Imagine for a moment you’re a New Zealander living in a country ranked the fourth most vibrant democracy in the world.
In an expression of your dearly loved democratic freedoms you post an open letter on a local blog urging a New Zealand born pop star to not perform her scheduled concert in Israel, because “Palestinians living in the occupied territories do not enjoy the same rights Israeli citizens enjoy, they are denied freedom of movement and often basic services and necessities”.As such, you “believe that an economic, intellectual and artistic boycott is an effective way of speaking out against these crimes”.
Now imagine that shortly after posting this blog, you receive a letter from a law firm in Tel Aviv that outlines the intent to sue you for nearly $15,000 on behalf of three Israeli teenagers who had purchased tickets for the concert.
Had this happened to you, you might well be wondering what on earth was going on, but also where your right to peaceful, non-violent, free speech had suddenly disappeared to.
Well, this is exactly what happened to two young New Zealanders last week, when they received a letter from Ms Darshan-Leitner, leader of Shurat HaDin Israel law centre. The group seeks to punish Israel’s critics and political opponents.
Their mission statement reads, “We are dedicated to protecting the State of Israel. By defending against lawfare suits, fighting academic and economic boycotts, and challenging those who seek to delegitimise the Jewish State, Shurat HaDin is utilising court systems around the world to go on the legal offensive against Israel’s enemies.”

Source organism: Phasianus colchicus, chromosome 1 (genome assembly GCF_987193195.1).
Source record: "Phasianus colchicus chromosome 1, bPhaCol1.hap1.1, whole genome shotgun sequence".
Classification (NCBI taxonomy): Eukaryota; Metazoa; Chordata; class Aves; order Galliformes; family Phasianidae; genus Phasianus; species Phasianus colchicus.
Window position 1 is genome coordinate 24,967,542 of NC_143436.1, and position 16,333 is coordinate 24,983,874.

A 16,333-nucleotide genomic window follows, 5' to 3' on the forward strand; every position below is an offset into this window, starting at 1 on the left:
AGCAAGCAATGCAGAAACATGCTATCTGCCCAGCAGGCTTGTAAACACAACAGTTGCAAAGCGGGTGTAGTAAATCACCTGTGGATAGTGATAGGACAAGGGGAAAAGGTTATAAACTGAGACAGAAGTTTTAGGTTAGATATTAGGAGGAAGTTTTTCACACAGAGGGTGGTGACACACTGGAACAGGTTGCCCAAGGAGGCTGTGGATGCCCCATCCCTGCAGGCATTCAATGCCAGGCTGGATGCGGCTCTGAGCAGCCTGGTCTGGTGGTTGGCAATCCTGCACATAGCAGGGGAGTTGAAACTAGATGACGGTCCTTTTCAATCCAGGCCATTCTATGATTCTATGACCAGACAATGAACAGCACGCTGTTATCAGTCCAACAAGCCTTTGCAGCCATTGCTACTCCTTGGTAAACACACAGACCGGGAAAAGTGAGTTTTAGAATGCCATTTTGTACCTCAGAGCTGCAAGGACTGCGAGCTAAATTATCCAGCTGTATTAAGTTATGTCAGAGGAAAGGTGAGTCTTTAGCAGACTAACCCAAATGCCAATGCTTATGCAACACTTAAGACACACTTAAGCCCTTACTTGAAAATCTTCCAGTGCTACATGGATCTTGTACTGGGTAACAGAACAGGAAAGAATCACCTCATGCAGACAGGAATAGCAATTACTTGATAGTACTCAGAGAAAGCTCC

According to Darshan-Leitner, the three Israeli teens “were hurt by the show’s cancellation. They are fans of the singer, went immediately to purchase tickets as soon as they heard she is coming to Israel.
But, she continues, “There is also the national side to the lawsuit. As citizens of this country, as citizens who will next year serve this country in the military or civil service, they were hurt from the BDS [Boycott, Divest, Sanction] movement.”
This action against the New Zealanders constitutes the first ever use of a controversial Israeli law passed by the country’s parliament, the Knesset, in 2011. It allows Israeli individuals, corporations, and even the state itself to punish anyone who supports the boycott of Israel itself, or Israeli owned businesses.
Launched in 2005, the BDS movement seeks to bring Israel into compliance with the international law, specifically the Geneva Convention, and multiple UN Resolutions. It’s a non-violent form of political protest, and the exact kind used to end Apartheid in South Africa in the 1980s.
The act of boycotting anything is an act of free speech.